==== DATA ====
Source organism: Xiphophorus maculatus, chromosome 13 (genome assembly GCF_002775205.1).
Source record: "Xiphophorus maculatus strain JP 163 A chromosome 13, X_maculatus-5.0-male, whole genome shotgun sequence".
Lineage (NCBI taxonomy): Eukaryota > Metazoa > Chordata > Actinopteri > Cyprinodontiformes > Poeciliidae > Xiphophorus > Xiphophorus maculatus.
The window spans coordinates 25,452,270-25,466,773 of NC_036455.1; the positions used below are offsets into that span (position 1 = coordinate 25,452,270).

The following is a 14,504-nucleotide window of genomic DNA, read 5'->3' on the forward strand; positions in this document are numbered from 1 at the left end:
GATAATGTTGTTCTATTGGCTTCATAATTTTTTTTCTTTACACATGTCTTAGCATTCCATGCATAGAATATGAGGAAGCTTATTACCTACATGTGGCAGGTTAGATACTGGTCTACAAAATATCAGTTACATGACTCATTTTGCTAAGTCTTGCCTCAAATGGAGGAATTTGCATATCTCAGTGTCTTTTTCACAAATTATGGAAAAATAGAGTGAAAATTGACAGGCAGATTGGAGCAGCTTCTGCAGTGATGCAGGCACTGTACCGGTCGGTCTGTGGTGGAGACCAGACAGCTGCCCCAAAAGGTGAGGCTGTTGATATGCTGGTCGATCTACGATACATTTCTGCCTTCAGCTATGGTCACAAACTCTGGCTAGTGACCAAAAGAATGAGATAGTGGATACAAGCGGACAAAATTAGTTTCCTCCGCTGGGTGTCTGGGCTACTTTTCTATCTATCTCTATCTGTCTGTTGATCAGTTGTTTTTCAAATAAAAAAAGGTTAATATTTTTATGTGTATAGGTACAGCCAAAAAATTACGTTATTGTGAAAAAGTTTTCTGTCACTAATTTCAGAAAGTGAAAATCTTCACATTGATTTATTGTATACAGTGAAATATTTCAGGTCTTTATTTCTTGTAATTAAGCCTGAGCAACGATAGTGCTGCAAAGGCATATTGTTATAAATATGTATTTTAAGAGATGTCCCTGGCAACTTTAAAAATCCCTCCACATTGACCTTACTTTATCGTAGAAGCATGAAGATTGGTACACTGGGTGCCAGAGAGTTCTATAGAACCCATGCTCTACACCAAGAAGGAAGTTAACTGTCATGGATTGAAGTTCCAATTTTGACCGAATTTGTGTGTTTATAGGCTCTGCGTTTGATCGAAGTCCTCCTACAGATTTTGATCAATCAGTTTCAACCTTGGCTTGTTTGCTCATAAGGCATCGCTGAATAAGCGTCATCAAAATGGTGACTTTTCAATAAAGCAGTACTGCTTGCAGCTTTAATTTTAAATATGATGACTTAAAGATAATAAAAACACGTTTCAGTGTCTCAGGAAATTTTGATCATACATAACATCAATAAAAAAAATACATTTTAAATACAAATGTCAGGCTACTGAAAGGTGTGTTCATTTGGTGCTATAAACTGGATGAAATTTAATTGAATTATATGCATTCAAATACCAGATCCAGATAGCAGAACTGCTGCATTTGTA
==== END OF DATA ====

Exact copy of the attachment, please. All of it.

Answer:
Source organism: Xiphophorus maculatus, chromosome 13 (genome assembly GCF_002775205.1).
Source record: "Xiphophorus maculatus strain JP 163 A chromosome 13, X_maculatus-5.0-male, whole genome shotgun sequence".
Lineage (NCBI taxonomy): Eukaryota > Metazoa > Chordata > Actinopteri > Cyprinodontiformes > Poeciliidae > Xiphophorus > Xiphophorus maculatus.
The window spans coordinates 25,452,270-25,466,773 of NC_036455.1; the positions used below are offsets into that span (position 1 = coordinate 25,452,270).

The following is a 14,504-nucleotide window of genomic DNA, read 5'->3' on the forward strand; positions in this document are numbered from 1 at the left end:
GATAATGTTGTTCTATTGGCTTCATAATTTTTTTTCTTTACACATGTCTTAGCATTCCATGCATAGAATATGAGGAAGCTTATTACCTACATGTGGCAGGTTAGATACTGGTCTACAAAATATCAGTTACATGACTCATTTTGCTAAGTCTTGCCTCAAATGGAGGAATTTGCATATCTCAGTGTCTTTTTCACAAATTATGGAAAAATAGAGTGAAAATTGACAGGCAGATTGGAGCAGCTTCTGCAGTGATGCAGGCACTGTACCGGTCGGTCTGTGGTGGAGACCAGACAGCTGCCCCAAAAGGTGAGGCTGTTGATATGCTGGTCGATCTACGATACATTTCTGCCTTCAGCTATGGTCACAAACTCTGGCTAGTGACCAAAAGAATGAGATAGTGGATACAAGCGGACAAAATTAGTTTCCTCCGCTGGGTGTCTGGGCTACTTTTCTATCTATCTCTATCTGTCTGTTGATCAGTTGTTTTTCAAATAAAAAAAGGTTAATATTTTTATGTGTATAGGTACAGCCAAAAAATTACGTTATTGTGAAAAAGTTTTCTGTCACTAATTTCAGAAAGTGAAAATCTTCACATTGATTTATTGTATACAGTGAAATATTTCAGGTCTTTATTTCTTGTAATTAAGCCTGAGCAACGATAGTGCTGCAAAGGCATATTGTTATAAATATGTATTTTAAGAGATGTCCCTGGCAACTTTAAAAATCCCTCCACATTGACCTTACTTTATCGTAGAAGCATGAAGATTGGTACACTGGGTGCCAGAGAGTTCTATAGAACCCATGCTCTACACCAAGAAGGAAGTTAACTGTCATGGATTGAAGTTCCAATTTTGACCGAATTTGTGTGTTTATAGGCTCTGCGTTTGATCGAAGTCCTCCTACAGATTTTGATCAATCAGTTTCAACCTTGGCTTGTTTGCTCATAAGGCATCGCTGAATAAGCGTCATCAAAATGGTGACTTTTCAATAAAGCAGTACTGCTTGCAGCTTTAATTTTAAATATGATGACTTAAAGATAATAAAAACACGTTTCAGTGTCTCAGGAAATTTTGATCATACATAACATCAATAAAAAAAATACATTTTAAATACAAATGTCAGGCTACTGAAAGGTGTGTTCATTTGGTGCTATAAACTGGATGAAATTTAATTGAATTATATGCATTCAAATACCAGATCCAGATAGCAGAACTGCTGCATTTGTA